Google has stopped a data gathering project in China and hit a huge blow to the contentious Dragonfly project, as per a new media report. As per the report, the search behemoth is still studying web searches in China in an attempt to roll out a search engine that obey with the nation’s censorship rule, even though an authorized roll out appears to have been indefinitely delayed. But in the face of extensive opposition inside the firm, Google officials closed one of the most central data sources of the project, making the current operation far harder.
In August this year, media claimed that Google had set up a replica search engine at 265.com as a method of studying the market in China. Any questions made via 265 might be directed to the Baidu search engine of China, so it was not very useful helpful as a project. But it offered Google a priceless window into what Chinese consumers might be expected to search for. It also created important internal worries, with many workers looking for the site as a hint for advanced Chinese ambitions by Google.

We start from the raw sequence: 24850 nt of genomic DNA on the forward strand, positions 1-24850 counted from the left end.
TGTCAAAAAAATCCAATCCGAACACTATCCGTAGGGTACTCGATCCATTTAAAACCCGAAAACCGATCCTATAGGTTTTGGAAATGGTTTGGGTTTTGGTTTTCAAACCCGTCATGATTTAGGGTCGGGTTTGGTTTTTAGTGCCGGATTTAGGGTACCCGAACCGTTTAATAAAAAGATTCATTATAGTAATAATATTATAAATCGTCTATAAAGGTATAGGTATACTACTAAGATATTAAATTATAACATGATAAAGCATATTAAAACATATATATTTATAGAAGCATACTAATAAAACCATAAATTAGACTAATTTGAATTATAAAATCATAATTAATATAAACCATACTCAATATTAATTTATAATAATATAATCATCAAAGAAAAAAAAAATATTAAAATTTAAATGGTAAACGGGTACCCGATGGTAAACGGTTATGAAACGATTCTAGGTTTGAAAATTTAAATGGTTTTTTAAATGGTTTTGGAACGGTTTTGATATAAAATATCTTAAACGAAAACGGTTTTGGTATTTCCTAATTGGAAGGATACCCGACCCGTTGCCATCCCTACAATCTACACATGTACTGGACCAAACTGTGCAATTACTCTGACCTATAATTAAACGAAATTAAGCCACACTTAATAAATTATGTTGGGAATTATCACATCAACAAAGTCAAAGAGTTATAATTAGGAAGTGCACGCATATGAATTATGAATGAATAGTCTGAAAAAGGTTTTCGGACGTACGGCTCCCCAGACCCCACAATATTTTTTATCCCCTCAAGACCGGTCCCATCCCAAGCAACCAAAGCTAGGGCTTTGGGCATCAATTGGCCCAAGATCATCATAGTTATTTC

On a related note, Google earlier informed US lawmakers that it was mulling over a number of options to provide extra services in China, but refused to detail plans for dealing with Chinese censorship. The firm has come under heat after reports that it was mulling over re-entering search engine market in China and will abide by its Internet surveillance and censorship policies.
In a letter to 6 senators, Sundar Pichai (Google Chief Executive) claimed that the firm was “attentively considering a number of options for how to provide services in China in a manner that is constant with our mission.” The letter was reported previously by a news website, The Intercept. Google refused to answer.
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